Tributes have been paid to a showjumping pony who “had something in her that was quite spectacular”, after she was put down at the age of 45.
Owen and Sue Evans had to say goodbye to JA 13.2hh Highfields Royale (Honey), whom they had owned for 18 years, last Tuesday (19 April).
Sue told H&H the family bought the mare in 2003, for Laura, then 12, and Sam, then 10. Although Honey was in her late 20s by then, she still had showjumping success with Laura, and was ridden by both girls at home and at local events.
“They even took her to a couple of showing shows but trying to show a JA pony didn’t really work!” Sue said. “She was an adorable pony, with a wonderful temperament, and so laid-back, you could do almost anything with her.”
This excluded “getting a needle anywhere near her”, Sue added, and clipping. On one occasion a few years ago, the family found Honey had collapsed and called the vet, thinking it was her time to go.
“The vet said he’d give her painkillers and see how she was,” Sue said. “She pulled out her battery clippers and turned them on and Honey was up like a rocket. The vet said ‘There’s not much wrong here’.”
On another occasion, Sue said, Honey got drunk.
“We found her lying in the field one day, and when the vet came out, it turned out she’d eaten so many pears from our tree, they’d fermented and she got drunk,” Sue said. “She was a real character, something so special. And we cut the pear tree down after that.”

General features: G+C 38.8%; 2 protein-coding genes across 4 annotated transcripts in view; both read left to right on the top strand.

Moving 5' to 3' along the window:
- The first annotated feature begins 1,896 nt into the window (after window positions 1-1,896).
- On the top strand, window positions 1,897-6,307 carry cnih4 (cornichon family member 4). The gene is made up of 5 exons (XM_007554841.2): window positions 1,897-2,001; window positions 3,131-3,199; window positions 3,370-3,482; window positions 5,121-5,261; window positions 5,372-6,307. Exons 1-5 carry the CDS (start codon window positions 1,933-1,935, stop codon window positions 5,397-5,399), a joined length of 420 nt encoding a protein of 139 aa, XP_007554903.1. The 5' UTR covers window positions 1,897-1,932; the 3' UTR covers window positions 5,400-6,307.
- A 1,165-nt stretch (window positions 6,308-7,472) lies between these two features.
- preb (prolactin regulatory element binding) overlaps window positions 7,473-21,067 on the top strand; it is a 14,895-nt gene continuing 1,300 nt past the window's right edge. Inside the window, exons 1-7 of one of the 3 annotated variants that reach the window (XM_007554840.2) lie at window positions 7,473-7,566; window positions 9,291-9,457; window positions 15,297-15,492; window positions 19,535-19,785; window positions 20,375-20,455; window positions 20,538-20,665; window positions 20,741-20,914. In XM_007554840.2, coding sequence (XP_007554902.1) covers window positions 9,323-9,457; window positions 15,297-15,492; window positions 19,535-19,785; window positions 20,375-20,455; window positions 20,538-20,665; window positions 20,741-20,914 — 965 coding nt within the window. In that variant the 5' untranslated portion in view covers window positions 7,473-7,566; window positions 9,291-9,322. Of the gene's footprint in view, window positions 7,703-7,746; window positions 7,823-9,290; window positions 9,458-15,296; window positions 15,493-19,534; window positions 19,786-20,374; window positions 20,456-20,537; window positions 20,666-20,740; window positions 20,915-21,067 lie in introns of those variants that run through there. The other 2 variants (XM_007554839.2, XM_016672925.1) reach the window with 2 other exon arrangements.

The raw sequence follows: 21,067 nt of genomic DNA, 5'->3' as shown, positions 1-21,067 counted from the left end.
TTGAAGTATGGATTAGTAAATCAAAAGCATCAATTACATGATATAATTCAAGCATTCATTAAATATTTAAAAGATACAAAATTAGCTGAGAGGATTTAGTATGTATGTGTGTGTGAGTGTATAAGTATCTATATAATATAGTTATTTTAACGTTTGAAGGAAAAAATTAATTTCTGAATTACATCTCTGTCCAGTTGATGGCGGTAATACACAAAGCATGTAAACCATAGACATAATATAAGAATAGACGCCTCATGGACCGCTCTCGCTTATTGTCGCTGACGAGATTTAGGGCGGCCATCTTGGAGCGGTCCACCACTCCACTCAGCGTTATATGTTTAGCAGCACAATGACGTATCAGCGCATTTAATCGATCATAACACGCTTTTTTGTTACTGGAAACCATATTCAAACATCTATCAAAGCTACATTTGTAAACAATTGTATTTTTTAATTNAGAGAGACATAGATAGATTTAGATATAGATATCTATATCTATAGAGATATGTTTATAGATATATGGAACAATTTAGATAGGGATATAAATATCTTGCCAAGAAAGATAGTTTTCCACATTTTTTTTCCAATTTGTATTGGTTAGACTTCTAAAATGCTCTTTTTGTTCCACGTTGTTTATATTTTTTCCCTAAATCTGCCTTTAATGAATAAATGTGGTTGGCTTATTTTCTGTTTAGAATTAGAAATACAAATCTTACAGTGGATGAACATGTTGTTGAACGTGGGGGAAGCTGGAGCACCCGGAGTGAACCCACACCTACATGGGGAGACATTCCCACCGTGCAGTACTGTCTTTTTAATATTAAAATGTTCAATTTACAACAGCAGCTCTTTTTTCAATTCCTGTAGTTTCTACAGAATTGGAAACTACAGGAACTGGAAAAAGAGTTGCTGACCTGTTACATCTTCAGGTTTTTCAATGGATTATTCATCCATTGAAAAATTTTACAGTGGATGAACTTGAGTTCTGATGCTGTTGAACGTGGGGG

Nikita Clark owned and jumped Honey in the 1990s, winning 128/138cm handicaps among her successes.
“I didn’t know she was coming; she was a surprise present for my 11th birthday,” she told H&H. “We had six months getting to know each other; she was very speedy but I slowed her down a bit, much to her disapproval! And we did some really good classes and shows, she was just brilliant. She got in the ring and knew exactly what she was doing, she loved her job.”
Nikita lives near Owen and Sue, so was able to visit Honey in her last home.
“It’s been really nice to stay in touch,” she said. “My daughter rode her too, when she was four and Honey was 41; it was amazing to have my daughter ride my old 13.2hh. I’m so lucky to have been able to still see her, and that she had such a wonderful home with Owen and Sue, being cared for like she deserved.
“I can’t believe she made it to that age; she had something in her that was quite spectacular. She was absolutely one in a million.”
Sue said the decision was made owing to irreparable tendon issues.
“Two weeks before, if you’d have taken her in the manege with a course of jumps, she’d have had a go,” Sue said. “In her mind, she could still do it. I can’t believe how many people have been in touch who knew her. I know we did the right thing but she’s left a huge gap.”
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